Menu Close
An outdoor heater with people socialising in background.
Yuliya Yesina / shutterstock

Outdoor heaters are very inefficient – here’s how to keep warm outdoors more sustainably

Over the summer, eating outdoors was a pleasant way to socialise more safely at pubs, restaurants and in gardens. But as temperatures drop and COVID restrictions remain in place, socialising outdoors becomes more tricky (even after lockdown).

Regular patio heaters are hugely inefficient for use outdoors since so much of the heat they generate is simply lost as there are no walls and ceilings to hold it in. So how can we keep everyone warm outside without generating a huge carbon footprint?

Fire is simple, but…

The simplest outdoor heating option is a firepit or a log burner. These are widely popular but can significantly add to air pollution. How much heat is produced can also vary depending on how concentrated the energy is in the fuel and, for wood fires, how much water is in the wood.

Dried wood only has a calorific value (a measure of how much heat it will emit) of around 15 megajoules (MJ) per kg, whereas lightweight, cleaner-burning charcoal has an efficiency of around 30 MJ per kg, which is better than coal at 25 MJ per kg. Yes, an efficient outdoor woodburning stove will help the fuel burn hotter, and produce less emissions, but these can be expensive and the performance will vary with the quality and dryness of the wood.

Outdoor wood burner
Wood and coal can keep you warm – at a price. R.Moore / shutterstock

Even if we ignore the cost and the carbon emissions, we’re still left with the problem that wood, coal and charcoal all produce lots of dust particles. The World Health Organisation estimates that around 7 million premature deaths each year can be linked to particulates. The fumes from wood burners are particularly hazardous and they are a major contributor to poor air quality. Burning wood on an open fire produces more of these harmful particulates than burning coal. The wetter the wood the more smoke is produced.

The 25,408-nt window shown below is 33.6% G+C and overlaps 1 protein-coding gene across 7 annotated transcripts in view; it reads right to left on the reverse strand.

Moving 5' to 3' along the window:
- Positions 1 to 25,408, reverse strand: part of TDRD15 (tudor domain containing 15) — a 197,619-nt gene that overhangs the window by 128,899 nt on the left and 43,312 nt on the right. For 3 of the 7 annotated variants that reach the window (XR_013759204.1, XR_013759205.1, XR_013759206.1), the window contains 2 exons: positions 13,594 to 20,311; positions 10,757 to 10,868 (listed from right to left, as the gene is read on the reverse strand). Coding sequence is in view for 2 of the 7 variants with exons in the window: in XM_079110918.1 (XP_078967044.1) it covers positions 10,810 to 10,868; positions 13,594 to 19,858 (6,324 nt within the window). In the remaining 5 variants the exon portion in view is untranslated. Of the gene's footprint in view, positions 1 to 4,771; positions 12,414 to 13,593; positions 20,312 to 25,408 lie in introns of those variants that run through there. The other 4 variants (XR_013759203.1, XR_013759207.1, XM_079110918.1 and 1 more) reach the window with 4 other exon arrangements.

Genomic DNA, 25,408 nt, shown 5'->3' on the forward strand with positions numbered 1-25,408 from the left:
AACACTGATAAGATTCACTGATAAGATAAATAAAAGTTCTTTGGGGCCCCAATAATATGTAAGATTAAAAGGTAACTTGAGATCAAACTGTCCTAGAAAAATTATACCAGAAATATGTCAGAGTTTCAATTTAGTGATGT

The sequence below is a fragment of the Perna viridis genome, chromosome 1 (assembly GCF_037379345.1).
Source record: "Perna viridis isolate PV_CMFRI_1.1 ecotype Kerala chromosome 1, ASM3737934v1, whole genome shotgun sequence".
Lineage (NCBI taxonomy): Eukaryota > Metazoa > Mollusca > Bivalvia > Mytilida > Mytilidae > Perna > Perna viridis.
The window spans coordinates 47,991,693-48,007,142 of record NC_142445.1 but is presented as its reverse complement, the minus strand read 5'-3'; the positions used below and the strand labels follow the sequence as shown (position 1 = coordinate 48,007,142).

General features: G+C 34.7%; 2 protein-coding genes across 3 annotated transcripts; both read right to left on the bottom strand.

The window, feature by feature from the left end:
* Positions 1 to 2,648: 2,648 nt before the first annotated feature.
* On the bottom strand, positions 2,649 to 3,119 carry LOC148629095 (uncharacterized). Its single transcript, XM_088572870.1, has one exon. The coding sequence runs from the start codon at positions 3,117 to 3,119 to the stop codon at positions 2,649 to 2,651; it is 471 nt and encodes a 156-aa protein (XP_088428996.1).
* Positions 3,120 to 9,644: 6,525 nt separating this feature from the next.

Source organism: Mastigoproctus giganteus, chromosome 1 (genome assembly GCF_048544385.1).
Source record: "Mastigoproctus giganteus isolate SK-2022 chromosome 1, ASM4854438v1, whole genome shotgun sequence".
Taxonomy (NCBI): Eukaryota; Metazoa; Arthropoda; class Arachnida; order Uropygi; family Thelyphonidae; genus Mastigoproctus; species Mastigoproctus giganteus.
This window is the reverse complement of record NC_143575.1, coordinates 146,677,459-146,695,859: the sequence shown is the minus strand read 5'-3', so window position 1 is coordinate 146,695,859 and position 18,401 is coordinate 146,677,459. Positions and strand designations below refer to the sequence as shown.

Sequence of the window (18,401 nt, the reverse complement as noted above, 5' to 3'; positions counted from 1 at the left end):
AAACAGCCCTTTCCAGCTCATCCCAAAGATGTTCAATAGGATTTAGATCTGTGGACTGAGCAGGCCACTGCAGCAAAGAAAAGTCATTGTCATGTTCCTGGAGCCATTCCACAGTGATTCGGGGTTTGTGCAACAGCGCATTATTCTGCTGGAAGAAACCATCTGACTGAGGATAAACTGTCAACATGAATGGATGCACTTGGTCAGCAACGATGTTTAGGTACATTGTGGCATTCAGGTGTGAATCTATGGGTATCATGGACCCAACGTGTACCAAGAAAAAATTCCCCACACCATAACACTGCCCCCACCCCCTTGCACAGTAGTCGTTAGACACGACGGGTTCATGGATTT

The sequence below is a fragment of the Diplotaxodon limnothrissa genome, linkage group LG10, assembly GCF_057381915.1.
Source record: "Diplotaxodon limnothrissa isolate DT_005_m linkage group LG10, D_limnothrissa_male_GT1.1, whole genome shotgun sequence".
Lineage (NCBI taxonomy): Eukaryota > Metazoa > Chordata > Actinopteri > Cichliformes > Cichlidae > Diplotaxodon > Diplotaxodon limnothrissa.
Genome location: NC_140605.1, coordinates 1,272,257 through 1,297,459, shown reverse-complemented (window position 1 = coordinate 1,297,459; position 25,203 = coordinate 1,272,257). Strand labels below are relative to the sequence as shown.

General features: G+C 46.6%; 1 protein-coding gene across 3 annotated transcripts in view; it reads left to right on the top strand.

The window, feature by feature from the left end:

Can patio heaters be green?

Patio heaters can take the chill off the air temperature thanks to their warm glow coupled with a pleasant warming effect. However they are highly controversial as they mainly run on fossil fuels and, as their heat is largely dissipated, they are an extravagant use of these carbon-rich fuels. While a patio heater warms you, it is also warming up the air and area around you – ultimately wasting energy.

A typical gas-powered patio heater warming your table during a night out for just a couple of hours, might use up a huge 108 MJ and emit 3 kg CO2. An equivalent, more efficient electric system would only use one-fifth of that energy, would be cheaper to run, and during the same evening would produce less than a kg of carbon dioxide.

There are greener alternatives, such as heaters that run on biogas or bioethanol from waste which burn cleanly and do not rely on fossil fuels, but this is still a very inefficient use of energy.

Infrared heaters warm the person, not the space

Unlike other heaters that warm the air around us, infrared heaters work by “shining” infrared radiation directly at its target. This is more efficient in an outdoor setting and the effect is instant as soon as the heater comes on. So far so good.

A cafe with infrared heaters under an umbrella.
Infrared – the lowest-carbon option. Kateryna Mashkevych / shutterstock

The problem is that infrared heaters only heat whatever is in the path of radiation, like a hot torch. Anything not in the beam, or in a shadow, stays cold. This means that your arms, face and body may feel comfortable but your legs and feet under the table could still feel chilly. This will be exacerbated the colder we are as blood flow to our extremities is reduced, making our feet colder still.

Feeling warmer on a carbon budget

Thermal comfort is about more than just the heat. We don’t need to blast the fuel to make us feel warm. We could use an efficient infrared heater coupled with other tweaks to improve our satisfaction with the temperature in our surroundings overall.

To feel warmer you need to create the right ambience and reduce draughts that remove the warm layer of air immediately next to the skin. Lighting can help, as it turns out our perception of how cold we are is affected by daylight. Warming up those cold feet can also have an outsized impact on satisfaction, as we experience pleasure when a cold part of our body is warmed up, a process called spatial alliesthesia. Providing under-table heaters or even foot warmers on a cold day would provide that pleasurable cosy relief and make us feel less cold.

At any other time, if someone asked me how to keep warm outdoors my advice as an environmental scientist would be to wrap up with extra layers or simply stay indoors. But these are not normal times, and this winter people will want to spend time outdoors and socialise in fresh air. On a tight carbon budget, this will mean an infrared heater.

Want to write?

Write an article and join a growing community of more than 117,100 academics and researchers from 3,789 institutions.

Register now